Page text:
Hitler was in some sense the apotheosis of the eugenics movement, but it would however be wrong to give the impression that ideas of racial and natural superiority of the imperial elites and their enterprise had not already lead to war and mass death, as they had done in India, Africa and Ireland, were millions had died in famines or that mass exterminations had not already begun, as they had in German south west Africa and the Belgian Congo.
The Imperial Way At Home and Abroad
This programme should really be seen in conjunction with the programme on the imperial approach to indigenous populations, which was broadcast recently on the BBC which showed how social Darwinist notions and other Victorian ideas of biological and racial superiority, combined with the creed of market orientated morality, contributed to millions of deaths in the Indian famines. Crops were grown for export and not domestic consumption which meant that the traditional setting aside of grain for times of famine was abandoned and actively discouraged, as all labour was to be placed in the service of ‘liberal’ imperial economics. It made the point that those who could not resist modern imperial society it was hoped would ‘simply die out’. And as we have seen those who did resist were to be exterminated.
What the reactionary cultural modernists and purveyors of cultural despair were doing was simply importing this foreign imperial approach (also laced with a hefty dose of social Darwinism) into the domestic cultural sphere – where the socio-cultural threat was now seen as coming from the various industrial proletariats. Certainly Wyndam Lewis, Ezra Pound, T.S. Elliot, T.E. Hulme and the later W.B.Yeats fall into this category.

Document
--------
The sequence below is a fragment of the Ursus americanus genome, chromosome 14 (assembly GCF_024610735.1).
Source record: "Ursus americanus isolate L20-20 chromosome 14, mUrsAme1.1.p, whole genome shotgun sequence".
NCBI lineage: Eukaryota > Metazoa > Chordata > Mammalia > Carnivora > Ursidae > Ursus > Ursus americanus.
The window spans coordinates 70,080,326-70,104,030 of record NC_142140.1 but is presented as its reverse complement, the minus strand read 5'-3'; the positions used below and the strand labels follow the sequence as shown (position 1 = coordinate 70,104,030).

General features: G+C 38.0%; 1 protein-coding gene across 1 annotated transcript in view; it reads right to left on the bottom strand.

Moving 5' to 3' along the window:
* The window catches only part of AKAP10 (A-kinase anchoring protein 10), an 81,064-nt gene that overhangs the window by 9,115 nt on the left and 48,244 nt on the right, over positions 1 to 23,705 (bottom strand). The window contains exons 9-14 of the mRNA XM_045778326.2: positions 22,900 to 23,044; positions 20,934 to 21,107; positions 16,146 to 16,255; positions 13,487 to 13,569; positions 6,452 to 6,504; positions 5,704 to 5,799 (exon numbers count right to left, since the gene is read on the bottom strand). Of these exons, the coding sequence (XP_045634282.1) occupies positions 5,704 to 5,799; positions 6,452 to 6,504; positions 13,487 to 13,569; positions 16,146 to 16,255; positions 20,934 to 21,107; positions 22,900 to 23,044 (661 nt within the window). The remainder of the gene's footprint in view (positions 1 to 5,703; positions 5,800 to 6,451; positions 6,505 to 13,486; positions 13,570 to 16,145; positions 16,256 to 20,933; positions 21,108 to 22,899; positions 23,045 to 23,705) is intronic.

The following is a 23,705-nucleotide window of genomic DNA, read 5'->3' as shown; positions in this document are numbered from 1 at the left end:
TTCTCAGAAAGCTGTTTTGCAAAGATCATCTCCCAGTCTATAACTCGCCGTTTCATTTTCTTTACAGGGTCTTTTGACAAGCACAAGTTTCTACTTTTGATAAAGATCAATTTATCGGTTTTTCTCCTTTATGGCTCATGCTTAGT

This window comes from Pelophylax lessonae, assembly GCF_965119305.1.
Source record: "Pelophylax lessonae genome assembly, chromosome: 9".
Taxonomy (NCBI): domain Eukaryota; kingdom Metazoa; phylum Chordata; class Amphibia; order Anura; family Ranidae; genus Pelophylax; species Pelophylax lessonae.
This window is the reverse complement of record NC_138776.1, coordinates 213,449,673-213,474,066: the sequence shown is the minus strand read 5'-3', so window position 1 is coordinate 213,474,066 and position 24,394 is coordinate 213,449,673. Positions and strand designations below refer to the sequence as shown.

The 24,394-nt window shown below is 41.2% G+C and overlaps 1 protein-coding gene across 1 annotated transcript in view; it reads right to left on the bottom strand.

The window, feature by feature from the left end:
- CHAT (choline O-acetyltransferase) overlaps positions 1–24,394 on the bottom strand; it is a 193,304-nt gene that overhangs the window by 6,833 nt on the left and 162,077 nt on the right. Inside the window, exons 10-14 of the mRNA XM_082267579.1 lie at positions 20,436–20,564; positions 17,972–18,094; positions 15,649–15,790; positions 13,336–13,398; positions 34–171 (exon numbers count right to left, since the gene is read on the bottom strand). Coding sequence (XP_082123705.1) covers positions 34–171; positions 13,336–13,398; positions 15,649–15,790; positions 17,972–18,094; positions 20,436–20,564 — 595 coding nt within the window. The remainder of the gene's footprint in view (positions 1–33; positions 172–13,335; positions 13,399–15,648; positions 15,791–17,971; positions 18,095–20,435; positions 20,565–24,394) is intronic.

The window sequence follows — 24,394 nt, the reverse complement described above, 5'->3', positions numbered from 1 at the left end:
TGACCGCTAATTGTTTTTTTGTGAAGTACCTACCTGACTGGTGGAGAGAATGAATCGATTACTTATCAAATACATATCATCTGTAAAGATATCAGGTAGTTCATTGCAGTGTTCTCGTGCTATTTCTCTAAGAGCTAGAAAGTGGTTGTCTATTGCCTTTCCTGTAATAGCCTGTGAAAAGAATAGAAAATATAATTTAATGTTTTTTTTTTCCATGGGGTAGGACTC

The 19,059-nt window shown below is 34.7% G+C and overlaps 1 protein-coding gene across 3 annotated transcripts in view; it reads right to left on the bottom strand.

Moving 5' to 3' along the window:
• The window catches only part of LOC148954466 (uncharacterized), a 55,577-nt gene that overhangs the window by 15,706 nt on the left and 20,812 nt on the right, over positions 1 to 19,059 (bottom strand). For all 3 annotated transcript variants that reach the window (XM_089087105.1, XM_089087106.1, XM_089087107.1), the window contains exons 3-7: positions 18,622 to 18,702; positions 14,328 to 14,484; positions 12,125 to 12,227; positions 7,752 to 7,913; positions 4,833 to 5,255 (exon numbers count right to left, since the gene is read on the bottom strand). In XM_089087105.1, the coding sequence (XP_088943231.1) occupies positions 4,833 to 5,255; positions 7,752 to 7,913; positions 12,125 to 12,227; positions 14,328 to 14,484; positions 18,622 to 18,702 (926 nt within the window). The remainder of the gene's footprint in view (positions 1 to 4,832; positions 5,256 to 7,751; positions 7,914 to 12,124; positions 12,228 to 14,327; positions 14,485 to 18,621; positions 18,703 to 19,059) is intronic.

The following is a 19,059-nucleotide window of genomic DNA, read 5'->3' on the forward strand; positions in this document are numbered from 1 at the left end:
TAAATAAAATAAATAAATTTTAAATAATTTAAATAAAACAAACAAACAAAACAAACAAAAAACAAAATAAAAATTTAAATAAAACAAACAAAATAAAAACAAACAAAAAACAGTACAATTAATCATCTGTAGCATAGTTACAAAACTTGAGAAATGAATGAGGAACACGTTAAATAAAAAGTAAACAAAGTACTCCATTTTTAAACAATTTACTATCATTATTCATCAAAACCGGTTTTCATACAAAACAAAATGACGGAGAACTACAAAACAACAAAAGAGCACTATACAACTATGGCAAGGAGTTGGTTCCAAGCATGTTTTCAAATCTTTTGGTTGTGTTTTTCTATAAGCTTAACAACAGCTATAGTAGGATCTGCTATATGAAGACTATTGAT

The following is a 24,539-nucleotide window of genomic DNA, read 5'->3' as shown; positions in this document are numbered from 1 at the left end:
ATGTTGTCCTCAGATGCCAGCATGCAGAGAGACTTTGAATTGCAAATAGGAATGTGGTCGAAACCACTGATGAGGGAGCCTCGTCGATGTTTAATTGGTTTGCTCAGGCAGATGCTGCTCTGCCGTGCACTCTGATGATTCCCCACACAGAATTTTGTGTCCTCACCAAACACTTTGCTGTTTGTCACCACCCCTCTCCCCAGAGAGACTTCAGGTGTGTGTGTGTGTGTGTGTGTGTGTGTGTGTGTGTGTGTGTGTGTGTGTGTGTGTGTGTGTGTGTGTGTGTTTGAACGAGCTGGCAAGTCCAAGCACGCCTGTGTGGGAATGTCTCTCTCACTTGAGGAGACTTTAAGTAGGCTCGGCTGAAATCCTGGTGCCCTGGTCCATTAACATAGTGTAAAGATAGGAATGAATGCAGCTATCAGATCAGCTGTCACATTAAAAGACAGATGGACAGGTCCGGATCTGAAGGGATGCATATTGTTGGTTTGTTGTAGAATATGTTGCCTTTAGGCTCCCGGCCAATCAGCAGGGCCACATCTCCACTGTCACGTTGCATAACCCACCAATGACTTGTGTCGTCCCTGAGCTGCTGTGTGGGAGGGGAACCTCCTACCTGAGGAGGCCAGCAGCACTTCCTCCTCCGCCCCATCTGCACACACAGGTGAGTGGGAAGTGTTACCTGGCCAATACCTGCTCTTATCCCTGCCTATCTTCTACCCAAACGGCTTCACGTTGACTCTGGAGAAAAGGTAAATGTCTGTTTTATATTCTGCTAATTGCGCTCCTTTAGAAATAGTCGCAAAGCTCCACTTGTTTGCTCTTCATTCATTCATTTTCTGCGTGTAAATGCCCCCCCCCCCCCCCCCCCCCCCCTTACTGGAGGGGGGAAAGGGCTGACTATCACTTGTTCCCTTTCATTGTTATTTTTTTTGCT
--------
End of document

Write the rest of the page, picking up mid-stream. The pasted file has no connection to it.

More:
Taking Against Your ‘Own’ Side
It would also be very wrong to give the
impression that there was no political opposition to this new barbarism
from artists. Mark Twain publicly denounced Leopold and his 'Congo Free
State’ as did Arthur Conan Doyle who became involved with Roger Casements'
movement to stop the destruction in the Congo. And Casement could
serve as the case in point; he had begun in the imperial service and firmly
believed in Britain's civilizing mission in Africa. Those like the Tory
historian Neil Ferguson who asserts that Britain's Liberal imperium did
a lot of good in the world, are loathe to admit that it was Casement's
in-depth report of 1903 on the exploitation of the Congo - the first human
rights report of its kind - that not only challenged Leopold’s sham ‘anti-slavery'
credentials but also lead Casement to see through Britain's 'liberal' imperialism.
This became all the more obvious to Casement as his report was censored
and played down, simply because the British Foreign Office (who had commissioned
it) did not wish to put the Belgium government on the spot, as Belgium
had just become an ally of Britain.
The Masses in 1900-1914 – What Was Being Done?